Expectant mom, Lana Polishchuk’s special delivery arrived four months before the birth of her baby boy. It came in a cardboard box – from her health insurance company.

“I received a call from my insurance company. I was pregnant and thought they were calling with information on breastfeeding,” said Polishchuk. Instead, her insurer was calling to invite her to participate in a healthy food home delivery pilot program. “I said food? From an insurance company?!”

Lana Polishchuk with her son

Food from an insurance company

Polishchuk was selected to take part in Excellus BlueCross BlueShield’s maternal health food pilot program that delivers fresh food to the homes of expectant moms in their first or second trimesters. About 165 expectant moms were included in the pilot program based on a variety of factors including those in need of access to health care.

The goal is to address food insecurities, improve member health, focus on growing families and expose recipients to a variety of fresh foods. Food deliveries are made bi-weekly or monthly, depending on family size.

Coordinated by Excellus BCBS’s Bright Beginnings care management program, the year-long pilot program is a partnership with Rochester-area food bank, Foodlink, and made possible with funding from the Finger Lakes Performing Provider System.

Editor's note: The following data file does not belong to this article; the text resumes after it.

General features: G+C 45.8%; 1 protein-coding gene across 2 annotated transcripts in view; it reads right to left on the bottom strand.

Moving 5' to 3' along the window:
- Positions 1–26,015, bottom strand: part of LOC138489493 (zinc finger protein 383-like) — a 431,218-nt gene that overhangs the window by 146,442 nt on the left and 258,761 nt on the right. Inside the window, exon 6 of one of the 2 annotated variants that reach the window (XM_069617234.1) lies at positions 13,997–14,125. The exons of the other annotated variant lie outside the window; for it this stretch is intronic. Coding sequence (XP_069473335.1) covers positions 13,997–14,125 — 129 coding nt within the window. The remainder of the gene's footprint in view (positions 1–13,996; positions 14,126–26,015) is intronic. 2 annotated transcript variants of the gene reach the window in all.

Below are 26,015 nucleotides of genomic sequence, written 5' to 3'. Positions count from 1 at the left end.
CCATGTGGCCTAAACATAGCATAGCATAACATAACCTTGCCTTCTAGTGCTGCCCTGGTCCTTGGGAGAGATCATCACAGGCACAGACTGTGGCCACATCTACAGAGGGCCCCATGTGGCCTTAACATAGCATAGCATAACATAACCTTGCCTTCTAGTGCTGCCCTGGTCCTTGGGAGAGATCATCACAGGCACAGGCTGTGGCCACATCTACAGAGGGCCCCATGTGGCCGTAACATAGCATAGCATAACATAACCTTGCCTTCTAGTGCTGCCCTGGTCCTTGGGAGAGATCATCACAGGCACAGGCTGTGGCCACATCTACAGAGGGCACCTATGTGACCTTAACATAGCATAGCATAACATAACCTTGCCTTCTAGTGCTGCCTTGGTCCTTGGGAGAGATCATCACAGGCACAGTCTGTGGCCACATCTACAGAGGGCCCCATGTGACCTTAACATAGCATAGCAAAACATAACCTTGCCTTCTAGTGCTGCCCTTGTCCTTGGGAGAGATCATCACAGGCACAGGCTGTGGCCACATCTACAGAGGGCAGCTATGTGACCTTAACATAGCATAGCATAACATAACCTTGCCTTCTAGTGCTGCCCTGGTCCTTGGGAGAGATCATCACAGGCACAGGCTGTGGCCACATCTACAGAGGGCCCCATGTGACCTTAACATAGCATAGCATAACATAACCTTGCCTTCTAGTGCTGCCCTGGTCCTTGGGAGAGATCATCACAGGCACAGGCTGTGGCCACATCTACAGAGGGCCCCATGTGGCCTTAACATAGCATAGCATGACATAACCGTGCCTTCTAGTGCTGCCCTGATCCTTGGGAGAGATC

The boxes are filled with fresh foods including seasonal fruits, vegetables, cheeses, beans, and recipes. Foodlink staff pack and deliver the boxes. Members also receive a box of cookware, including a small blender to make baby food and invitations to join cooking classes sponsored by Foodlink. 

This month’s bounty!

Raising healthy babies

“Raising a healthy baby begins long before childbirth,” said Jeanine Davis, Vice President of Clinical Operations at Excellus BCBS. “Providing convenient and healthy meals aligns with our goals of ensuring the best health outcomes for babies and their families in a holistic member- centric way.”

According to Davis, the goal of its Bright Beginnings program is to engage with members early in their pregnancy journey and connect them to community resources. Doing so helps address maternal morbidity, postpartum depression, preterm birth, admissions to the neonatal intensive care unit, and length of stay.